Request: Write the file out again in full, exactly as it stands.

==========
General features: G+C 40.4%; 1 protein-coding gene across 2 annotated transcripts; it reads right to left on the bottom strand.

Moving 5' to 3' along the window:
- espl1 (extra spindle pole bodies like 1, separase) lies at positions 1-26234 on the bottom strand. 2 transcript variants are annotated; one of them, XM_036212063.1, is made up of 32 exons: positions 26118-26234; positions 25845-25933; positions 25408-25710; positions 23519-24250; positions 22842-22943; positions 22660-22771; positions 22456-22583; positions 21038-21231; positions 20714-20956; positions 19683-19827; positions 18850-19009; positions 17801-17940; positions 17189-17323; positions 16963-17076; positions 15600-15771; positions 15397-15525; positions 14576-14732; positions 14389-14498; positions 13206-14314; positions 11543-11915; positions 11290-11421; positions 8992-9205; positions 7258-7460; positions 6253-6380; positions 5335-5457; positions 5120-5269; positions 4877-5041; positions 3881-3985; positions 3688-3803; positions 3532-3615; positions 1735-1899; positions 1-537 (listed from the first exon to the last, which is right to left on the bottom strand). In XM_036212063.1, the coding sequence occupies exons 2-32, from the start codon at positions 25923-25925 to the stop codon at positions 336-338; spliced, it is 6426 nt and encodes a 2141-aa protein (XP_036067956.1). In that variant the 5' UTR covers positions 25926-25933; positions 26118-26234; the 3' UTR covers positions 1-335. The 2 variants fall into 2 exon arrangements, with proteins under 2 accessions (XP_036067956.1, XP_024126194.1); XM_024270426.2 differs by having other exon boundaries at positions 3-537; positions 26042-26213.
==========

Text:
General features: G+C 40.4%; 1 protein-coding gene across 2 annotated transcripts; it reads right to left on the bottom strand.

Moving 5' to 3' along the window:
- espl1 (extra spindle pole bodies like 1, separase) lies at positions 1-26234 on the bottom strand. 2 transcript variants are annotated; one of them, XM_036212063.1, is made up of 32 exons: positions 26118-26234; positions 25845-25933; positions 25408-25710; positions 23519-24250; positions 22842-22943; positions 22660-22771; positions 22456-22583; positions 21038-21231; positions 20714-20956; positions 19683-19827; positions 18850-19009; positions 17801-17940; positions 17189-17323; positions 16963-17076; positions 15600-15771; positions 15397-15525; positions 14576-14732; positions 14389-14498; positions 13206-14314; positions 11543-11915; positions 11290-11421; positions 8992-9205; positions 7258-7460; positions 6253-6380; positions 5335-5457; positions 5120-5269; positions 4877-5041; positions 3881-3985; positions 3688-3803; positions 3532-3615; positions 1735-1899; positions 1-537 (listed from the first exon to the last, which is right to left on the bottom strand). In XM_036212063.1, the coding sequence occupies exons 2-32, from the start codon at positions 25923-25925 to the stop codon at positions 336-338; spliced, it is 6426 nt and encodes a 2141-aa protein (XP_036067956.1). In that variant the 5' UTR covers positions 25926-25933; positions 26118-26234; the 3' UTR covers positions 1-335. The 2 variants fall into 2 exon arrangements, with proteins under 2 accessions (XP_036067956.1, XP_024126194.1); XM_024270426.2 differs by having other exon boundaries at positions 3-537; positions 26042-26213.